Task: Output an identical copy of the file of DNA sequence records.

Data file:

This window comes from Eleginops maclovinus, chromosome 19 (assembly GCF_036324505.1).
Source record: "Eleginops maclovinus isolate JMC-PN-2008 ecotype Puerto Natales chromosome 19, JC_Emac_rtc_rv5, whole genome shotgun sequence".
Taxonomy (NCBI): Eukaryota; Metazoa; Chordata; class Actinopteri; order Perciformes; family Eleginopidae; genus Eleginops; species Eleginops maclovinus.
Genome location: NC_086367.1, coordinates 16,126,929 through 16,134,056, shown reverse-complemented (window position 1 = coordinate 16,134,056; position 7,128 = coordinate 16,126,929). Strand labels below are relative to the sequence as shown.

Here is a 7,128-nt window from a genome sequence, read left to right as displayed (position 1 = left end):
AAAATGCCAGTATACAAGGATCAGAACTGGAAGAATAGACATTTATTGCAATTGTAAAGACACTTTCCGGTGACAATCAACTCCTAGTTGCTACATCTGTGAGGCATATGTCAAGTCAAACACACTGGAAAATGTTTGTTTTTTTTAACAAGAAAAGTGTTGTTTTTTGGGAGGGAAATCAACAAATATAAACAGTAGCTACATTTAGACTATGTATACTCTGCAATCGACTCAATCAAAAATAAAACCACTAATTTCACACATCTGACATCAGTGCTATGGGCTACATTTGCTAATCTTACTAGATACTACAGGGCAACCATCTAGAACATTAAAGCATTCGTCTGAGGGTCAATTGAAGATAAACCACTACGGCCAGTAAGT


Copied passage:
This window comes from Eleginops maclovinus, chromosome 19 (assembly GCF_036324505.1).
Source record: "Eleginops maclovinus isolate JMC-PN-2008 ecotype Puerto Natales chromosome 19, JC_Emac_rtc_rv5, whole genome shotgun sequence".
Taxonomy (NCBI): Eukaryota; Metazoa; Chordata; class Actinopteri; order Perciformes; family Eleginopidae; genus Eleginops; species Eleginops maclovinus.
Genome location: NC_086367.1, coordinates 16,126,929 through 16,134,056, shown reverse-complemented (window position 1 = coordinate 16,134,056; position 7,128 = coordinate 16,126,929). Strand labels below are relative to the sequence as shown.

Here is a 7,128-nt window from a genome sequence, read left to right as displayed (position 1 = left end):
AAAATGCCAGTATACAAGGATCAGAACTGGAAGAATAGACATTTATTGCAATTGTAAAGACACTTTCCGGTGACAATCAACTCCTAGTTGCTACATCTGTGAGGCATATGTCAAGTCAAACACACTGGAAAATGTTTGTTTTTTTTAACAAGAAAAGTGTTGTTTTTTGGGAGGGAAATCAACAAATATAAACAGTAGCTACATTTAGACTATGTATACTCTGCAATCGACTCAATCAAAAATAAAACCACTAATTTCACACATCTGACATCAGTGCTATGGGCTACATTTGCTAATCTTACTAGATACTACAGGGCAACCATCTAGAACATTAAAGCATTCGTCTGAGGGTCAATTGAAGATAAACCACTACGGCCAGTAAGT